Role of faith in public life: Religiously committed most favourable to diversity

A new Angus Reid Institute poll shows that Canadians are divided about the proper role of religion in the public square.

Faith and Religion in Public Life is the latest installment of a year-long partnership with Faith in Canada 150, which is supported by the think tank Cardus.

The study also demonstrates that the more religiously committed the respondent, the more open they are to a diversity of participation in the public sphere.

Following is the introduction to the report:

[The new study] finds most Canadians seeing at least a small role for religion in the public square. That said, the size and nature of this role varies depending on one’s own personal orientation toward religion, as well as specifics such as which religious group is being considered and what sort of interaction between faith and society is taking place.

Those who are more deeply faithful at a personal level generally have more favourable views of the role of religion in society and a greater desire to see it wield more influence, though even they are skeptical of certain religious traditions and certain government policies dealing with faith issues.

More key findings: 

  • Nearly half of Canadians (48%) see religion as contributing “a mix of good and bad” to Canada today, but the rest are more than twice as likely to see religion’s contribution as good (38% do), rather than bad (14%)
  • Specific religions are viewed differently, however, with respondents offering more favourable views of Judeo-Christian traditions, especially Roman Catholicism
  • Asked about specific government policies involving religion, a plurality of Canadians (42%) say a non-denominational prayer should be “welcome” at the start of a municipal meeting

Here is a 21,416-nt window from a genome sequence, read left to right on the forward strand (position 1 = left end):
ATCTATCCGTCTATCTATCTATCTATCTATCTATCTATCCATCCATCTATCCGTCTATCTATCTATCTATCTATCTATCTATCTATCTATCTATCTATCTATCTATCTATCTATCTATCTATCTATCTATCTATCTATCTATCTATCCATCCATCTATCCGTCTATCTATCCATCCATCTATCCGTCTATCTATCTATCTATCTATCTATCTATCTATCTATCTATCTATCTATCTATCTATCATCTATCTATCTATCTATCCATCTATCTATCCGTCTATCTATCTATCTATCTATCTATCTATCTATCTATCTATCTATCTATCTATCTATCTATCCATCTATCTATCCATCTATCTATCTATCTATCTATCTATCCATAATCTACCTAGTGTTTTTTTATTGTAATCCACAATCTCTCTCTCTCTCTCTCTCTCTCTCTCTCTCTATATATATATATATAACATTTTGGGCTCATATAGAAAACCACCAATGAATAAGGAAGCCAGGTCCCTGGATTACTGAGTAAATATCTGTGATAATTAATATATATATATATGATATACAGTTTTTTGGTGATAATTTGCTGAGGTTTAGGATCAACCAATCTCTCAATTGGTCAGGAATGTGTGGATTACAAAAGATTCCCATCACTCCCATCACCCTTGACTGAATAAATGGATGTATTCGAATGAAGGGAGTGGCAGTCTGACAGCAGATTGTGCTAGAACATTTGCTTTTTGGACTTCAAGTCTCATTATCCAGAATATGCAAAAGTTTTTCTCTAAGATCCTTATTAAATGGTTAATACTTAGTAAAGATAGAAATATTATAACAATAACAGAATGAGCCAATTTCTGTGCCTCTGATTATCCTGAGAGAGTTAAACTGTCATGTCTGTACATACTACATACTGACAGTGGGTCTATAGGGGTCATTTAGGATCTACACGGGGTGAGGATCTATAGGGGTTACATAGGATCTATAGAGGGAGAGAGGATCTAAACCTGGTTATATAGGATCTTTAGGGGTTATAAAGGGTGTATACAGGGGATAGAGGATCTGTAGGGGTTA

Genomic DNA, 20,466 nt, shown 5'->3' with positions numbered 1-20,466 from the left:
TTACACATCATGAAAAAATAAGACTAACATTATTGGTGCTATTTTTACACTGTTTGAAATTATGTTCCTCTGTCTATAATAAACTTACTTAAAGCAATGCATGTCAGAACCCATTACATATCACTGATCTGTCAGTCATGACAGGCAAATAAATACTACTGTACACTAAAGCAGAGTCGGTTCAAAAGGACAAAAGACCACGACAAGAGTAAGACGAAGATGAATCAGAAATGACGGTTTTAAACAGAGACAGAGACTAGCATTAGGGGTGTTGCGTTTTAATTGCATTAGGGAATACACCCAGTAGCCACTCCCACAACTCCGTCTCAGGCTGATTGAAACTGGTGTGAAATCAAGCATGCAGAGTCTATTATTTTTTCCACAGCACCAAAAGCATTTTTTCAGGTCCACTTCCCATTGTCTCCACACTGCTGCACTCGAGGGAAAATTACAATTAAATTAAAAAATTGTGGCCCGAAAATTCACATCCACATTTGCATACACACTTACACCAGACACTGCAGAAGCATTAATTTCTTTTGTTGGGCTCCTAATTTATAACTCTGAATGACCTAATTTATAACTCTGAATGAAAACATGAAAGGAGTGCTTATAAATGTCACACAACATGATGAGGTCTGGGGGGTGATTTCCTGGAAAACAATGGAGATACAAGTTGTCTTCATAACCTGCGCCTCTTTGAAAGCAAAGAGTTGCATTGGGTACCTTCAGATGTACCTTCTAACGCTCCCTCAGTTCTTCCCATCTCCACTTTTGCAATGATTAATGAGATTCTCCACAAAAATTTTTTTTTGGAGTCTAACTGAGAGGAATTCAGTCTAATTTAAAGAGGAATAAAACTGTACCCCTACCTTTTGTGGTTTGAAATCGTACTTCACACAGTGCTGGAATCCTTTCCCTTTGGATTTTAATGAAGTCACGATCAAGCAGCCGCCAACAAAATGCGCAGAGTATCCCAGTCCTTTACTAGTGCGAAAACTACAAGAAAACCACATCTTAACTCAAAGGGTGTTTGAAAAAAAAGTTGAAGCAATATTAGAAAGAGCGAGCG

To see the full study go here.

Who supports diversity?

One particularly interesting aspect of the poll is what it reveals about actual appreciation for diversity. (Worth keeping in mind as you consume media reports about issues such as Governor General Julie Payette’s recent comments, the proposed Trinity Western University School of Law, SOGI 123, etc.)

Angus Reid

Graeme Hamilton wrote this in the National Post November 16:

Angus Reid, the founder and president of the institute, said he found it disheartening that Canadians are not more committed to the freedom of religion enshrined in the Charter of Rights and Freedoms.

A slight majority – 55 percent – of respondents said freedom of religion makes Canada a better country, while 14 percent said the freedom makes Canada worse and 21 percent it has no impact.

“I think the low number of Canadians who celebrate the fact that we have religious freedom is very troubling and really speaks to the forces of secularization that are at work in Canadian society,” Reid said in an interview.

Ray Pennings

In another National Post article, Ray Pennings, co-founder and executive vice president of Cardus, said:

When the poll examines the attitudes of religiously committed Canadians (most of whom identify as Christians of one sort or another) it reveals a net positive view of every religious community save Islam – and even then, they’re a lot less negative than Canadians in general.